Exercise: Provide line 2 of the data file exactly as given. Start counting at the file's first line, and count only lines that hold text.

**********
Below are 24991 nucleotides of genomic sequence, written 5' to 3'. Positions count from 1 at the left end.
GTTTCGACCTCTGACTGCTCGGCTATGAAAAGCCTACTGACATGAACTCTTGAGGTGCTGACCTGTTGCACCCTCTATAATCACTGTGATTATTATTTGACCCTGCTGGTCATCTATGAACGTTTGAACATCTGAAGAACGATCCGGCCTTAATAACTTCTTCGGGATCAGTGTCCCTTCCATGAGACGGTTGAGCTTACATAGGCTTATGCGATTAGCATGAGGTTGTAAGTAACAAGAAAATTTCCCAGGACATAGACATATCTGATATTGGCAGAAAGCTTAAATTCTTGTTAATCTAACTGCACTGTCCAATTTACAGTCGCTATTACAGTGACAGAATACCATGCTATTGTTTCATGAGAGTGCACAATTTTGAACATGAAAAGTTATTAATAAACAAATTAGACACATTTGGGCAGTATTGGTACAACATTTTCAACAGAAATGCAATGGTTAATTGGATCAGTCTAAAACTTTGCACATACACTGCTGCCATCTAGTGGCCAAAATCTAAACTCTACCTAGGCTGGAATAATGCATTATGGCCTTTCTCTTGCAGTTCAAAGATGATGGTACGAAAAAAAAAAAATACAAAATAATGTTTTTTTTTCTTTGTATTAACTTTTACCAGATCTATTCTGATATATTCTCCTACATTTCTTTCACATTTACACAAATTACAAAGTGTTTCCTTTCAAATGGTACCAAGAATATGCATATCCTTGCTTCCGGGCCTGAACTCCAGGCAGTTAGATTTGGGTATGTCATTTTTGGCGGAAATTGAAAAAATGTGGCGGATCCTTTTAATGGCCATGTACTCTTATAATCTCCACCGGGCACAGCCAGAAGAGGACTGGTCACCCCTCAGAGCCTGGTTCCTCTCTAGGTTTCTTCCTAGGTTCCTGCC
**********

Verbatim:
GTTTCGACCTCTGACTGCTCGGCTATGAAAAGCCTACTGACATGAACTCTTGAGGTGCTGACCTGTTGCACCCTCTATAATCACTGTGATTATTATTTGACCCTGCTGGTCATCTATGAACGTTTGAACATCTGAAGAACGATCCGGCCTTAATAACTTCTTCGGGATCAGTGTCCCTTCCATGAGACGGTTGAGCTTACATAGGCTTATGCGATTAGCATGAGGTTGTAAGTAACAAGAAAATTTCCCAGGACATAGACATATCTGATATTGGCAGAAAGCTTAAATTCTTGTTAATCTAACTGCACTGTCCAATTTACAGTCGCTATTACAGTGACAGAATACCATGCTATTGTTTCATGAGAGTGCACAATTTTGAACATGAAAAGTTATTAATAAACAAATTAGACACATTTGGGCAGTATTGGTACAACATTTTCAACAGAAATGCAATGGTTAATTGGATCAGTCTAAAACTTTGCACATACACTGCTGCCATCTAGTGGCCAAAATCTAAACTCTACCTAGGCTGGAATAATGCATTATGGCCTTTCTCTTGCAGTTCAAAGATGATGGTACGAAAAAAAAAAAATACAAAATAATGTTTTTTTTTCTTTGTATTAACTTTTACCAGATCTATTCTGATATATTCTCCTACATTTCTTTCACATTTACACAAATTACAAAGTGTTTCCTTTCAAATGGTACCAAGAATATGCATATCCTTGCTTCCGGGCCTGAACTCCAGGCAGTTAGATTTGGGTATGTCATTTTTGGCGGAAATTGAAAAAATGTGGCGGATCCTTTTAATGGCCATGTACTCTTATAATCTCCACCGGGCACAGCCAGAAGAGGACTGGTCACCCCTCAGAGCCTGGTTCCTCTCTAGGTTTCTTCCTAGGTTCCTGCC